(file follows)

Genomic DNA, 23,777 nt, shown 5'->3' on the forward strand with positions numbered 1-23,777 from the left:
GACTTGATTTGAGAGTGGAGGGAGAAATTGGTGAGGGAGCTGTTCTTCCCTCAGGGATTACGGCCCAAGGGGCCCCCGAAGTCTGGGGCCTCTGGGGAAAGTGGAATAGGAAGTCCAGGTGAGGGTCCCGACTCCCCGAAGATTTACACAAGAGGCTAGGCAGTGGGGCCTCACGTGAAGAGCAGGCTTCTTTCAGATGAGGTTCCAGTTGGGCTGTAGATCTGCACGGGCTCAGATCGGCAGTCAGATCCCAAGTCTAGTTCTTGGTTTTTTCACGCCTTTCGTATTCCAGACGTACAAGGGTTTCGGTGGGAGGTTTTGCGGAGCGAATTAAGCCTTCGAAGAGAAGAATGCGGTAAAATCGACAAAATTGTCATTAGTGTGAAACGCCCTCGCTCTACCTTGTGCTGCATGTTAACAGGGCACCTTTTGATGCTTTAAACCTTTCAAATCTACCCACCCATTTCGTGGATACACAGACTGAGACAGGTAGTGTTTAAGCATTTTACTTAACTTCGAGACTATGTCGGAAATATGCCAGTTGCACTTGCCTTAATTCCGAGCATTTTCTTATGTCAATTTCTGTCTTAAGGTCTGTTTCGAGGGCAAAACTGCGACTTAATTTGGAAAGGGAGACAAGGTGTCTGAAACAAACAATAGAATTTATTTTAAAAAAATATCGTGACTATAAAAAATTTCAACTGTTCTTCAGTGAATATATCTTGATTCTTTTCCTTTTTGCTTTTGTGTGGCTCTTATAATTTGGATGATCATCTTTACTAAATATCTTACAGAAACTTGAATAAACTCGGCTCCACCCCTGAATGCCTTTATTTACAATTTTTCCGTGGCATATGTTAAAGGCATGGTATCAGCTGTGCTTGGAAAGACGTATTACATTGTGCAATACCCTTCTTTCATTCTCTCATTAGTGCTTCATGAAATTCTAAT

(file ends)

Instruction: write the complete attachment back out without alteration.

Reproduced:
Genomic DNA, 23,777 nt, shown 5'->3' on the forward strand with positions numbered 1-23,777 from the left:
GACTTGATTTGAGAGTGGAGGGAGAAATTGGTGAGGGAGCTGTTCTTCCCTCAGGGATTACGGCCCAAGGGGCCCCCGAAGTCTGGGGCCTCTGGGGAAAGTGGAATAGGAAGTCCAGGTGAGGGTCCCGACTCCCCGAAGATTTACACAAGAGGCTAGGCAGTGGGGCCTCACGTGAAGAGCAGGCTTCTTTCAGATGAGGTTCCAGTTGGGCTGTAGATCTGCACGGGCTCAGATCGGCAGTCAGATCCCAAGTCTAGTTCTTGGTTTTTTCACGCCTTTCGTATTCCAGACGTACAAGGGTTTCGGTGGGAGGTTTTGCGGAGCGAATTAAGCCTTCGAAGAGAAGAATGCGGTAAAATCGACAAAATTGTCATTAGTGTGAAACGCCCTCGCTCTACCTTGTGCTGCATGTTAACAGGGCACCTTTTGATGCTTTAAACCTTTCAAATCTACCCACCCATTTCGTGGATACACAGACTGAGACAGGTAGTGTTTAAGCATTTTACTTAACTTCGAGACTATGTCGGAAATATGCCAGTTGCACTTGCCTTAATTCCGAGCATTTTCTTATGTCAATTTCTGTCTTAAGGTCTGTTTCGAGGGCAAAACTGCGACTTAATTTGGAAAGGGAGACAAGGTGTCTGAAACAAACAATAGAATTTATTTTAAAAAAATATCGTGACTATAAAAAATTTCAACTGTTCTTCAGTGAATATATCTTGATTCTTTTCCTTTTTGCTTTTGTGTGGCTCTTATAATTTGGATGATCATCTTTACTAAATATCTTACAGAAACTTGAATAAACTCGGCTCCACCCCTGAATGCCTTTATTTACAATTTTTCCGTGGCATATGTTAAAGGCATGGTATCAGCTGTGCTTGGAAAGACGTATTACATTGTGCAATACCCTTCTTTCATTCTCTCATTAGTGCTTCATGAAATTCTAAT